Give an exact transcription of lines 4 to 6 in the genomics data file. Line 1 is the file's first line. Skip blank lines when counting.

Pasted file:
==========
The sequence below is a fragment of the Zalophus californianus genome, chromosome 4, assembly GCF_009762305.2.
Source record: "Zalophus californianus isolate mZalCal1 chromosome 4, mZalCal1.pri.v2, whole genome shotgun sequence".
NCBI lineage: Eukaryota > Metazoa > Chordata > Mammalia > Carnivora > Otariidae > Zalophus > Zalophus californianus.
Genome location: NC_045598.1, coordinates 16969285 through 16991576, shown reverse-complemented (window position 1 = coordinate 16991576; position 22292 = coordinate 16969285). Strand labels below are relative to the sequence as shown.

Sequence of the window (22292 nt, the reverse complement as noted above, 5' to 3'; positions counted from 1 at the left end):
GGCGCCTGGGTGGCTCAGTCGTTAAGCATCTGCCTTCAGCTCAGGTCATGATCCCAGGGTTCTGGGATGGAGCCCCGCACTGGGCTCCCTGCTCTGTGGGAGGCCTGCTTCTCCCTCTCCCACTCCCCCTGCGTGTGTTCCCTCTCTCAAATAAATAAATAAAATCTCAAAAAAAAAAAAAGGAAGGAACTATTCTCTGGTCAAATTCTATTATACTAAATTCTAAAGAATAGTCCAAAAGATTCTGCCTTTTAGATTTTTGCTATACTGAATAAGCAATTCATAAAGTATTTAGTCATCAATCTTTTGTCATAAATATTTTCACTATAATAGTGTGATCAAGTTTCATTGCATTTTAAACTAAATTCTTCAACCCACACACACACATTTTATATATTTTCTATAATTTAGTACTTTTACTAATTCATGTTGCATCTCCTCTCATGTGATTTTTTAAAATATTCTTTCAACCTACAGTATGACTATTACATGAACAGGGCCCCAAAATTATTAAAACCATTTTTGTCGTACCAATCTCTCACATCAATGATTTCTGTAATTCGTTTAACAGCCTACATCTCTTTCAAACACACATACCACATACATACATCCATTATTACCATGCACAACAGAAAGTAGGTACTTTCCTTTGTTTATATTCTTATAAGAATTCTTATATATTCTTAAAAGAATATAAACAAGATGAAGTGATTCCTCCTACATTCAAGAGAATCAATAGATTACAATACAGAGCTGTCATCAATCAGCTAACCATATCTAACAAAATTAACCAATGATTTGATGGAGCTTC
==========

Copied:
Genome location: NC_045598.1, coordinates 16969285 through 16991576, shown reverse-complemented (window position 1 = coordinate 16991576; position 22292 = coordinate 16969285). Strand labels below are relative to the sequence as shown.

Sequence of the window (22292 nt, the reverse complement as noted above, 5' to 3'; positions counted from 1 at the left end):
GGCGCCTGGGTGGCTCAGTCGTTAAGCATCTGCCTTCAGCTCAGGTCATGATCCCAGGGTTCTGGGATGGAGCCCCGCACTGGGCTCCCTGCTCTGTGGGAGGCCTGCTTCTCCCTCTCCCACTCCCCCTGCGTGTGTTCCCTCTCTCAAATAAATAAATAAAATCTCAAAAAAAAAAAAAGGAAGGAACTATTCTCTGGTCAAATTCTATTATACTAAATTCTAAAGAATAGTCCAAAAGATTCTGCCTTTTAGATTTTTGCTATACTGAATAAGCAATTCATAAAGTATTTAGTCATCAATCTTTTGTCATAAATATTTTCACTATAATAGTGTGATCAAGTTTCATTGCATTTTAAACTAAATTCTTCAACCCACACACACACATTTTATATATTTTCTATAATTTAGTACTTTTACTAATTCATGTTGCATCTCCTCTCATGTGATTTTTTAAAATATTCTTTCAACCTACAGTATGACTATTACATGAACAGGGCCCCAAAATTATTAAAACCATTTTTGTCGTACCAATCTCTCACATCAATGATTTCTGTAATTCGTTTAACAGCCTACATCTCTTTCAAACACACATACCACATACATACATCCATTATTACCATGCACAACAGAAAGTAGGTACTTTCCTTTGTTTATATTCTTATAAGAATTCTTATATATTCTTAAAAGAATATAAACAAGATGAAGTGATTCCTCCTACATTCAAGAGAATCAATAGATTACAATACAGAGCTGTCATCAATCAGCTAACCATATCTAACAAAATTAACCAATGATTTGATGGAGCTTC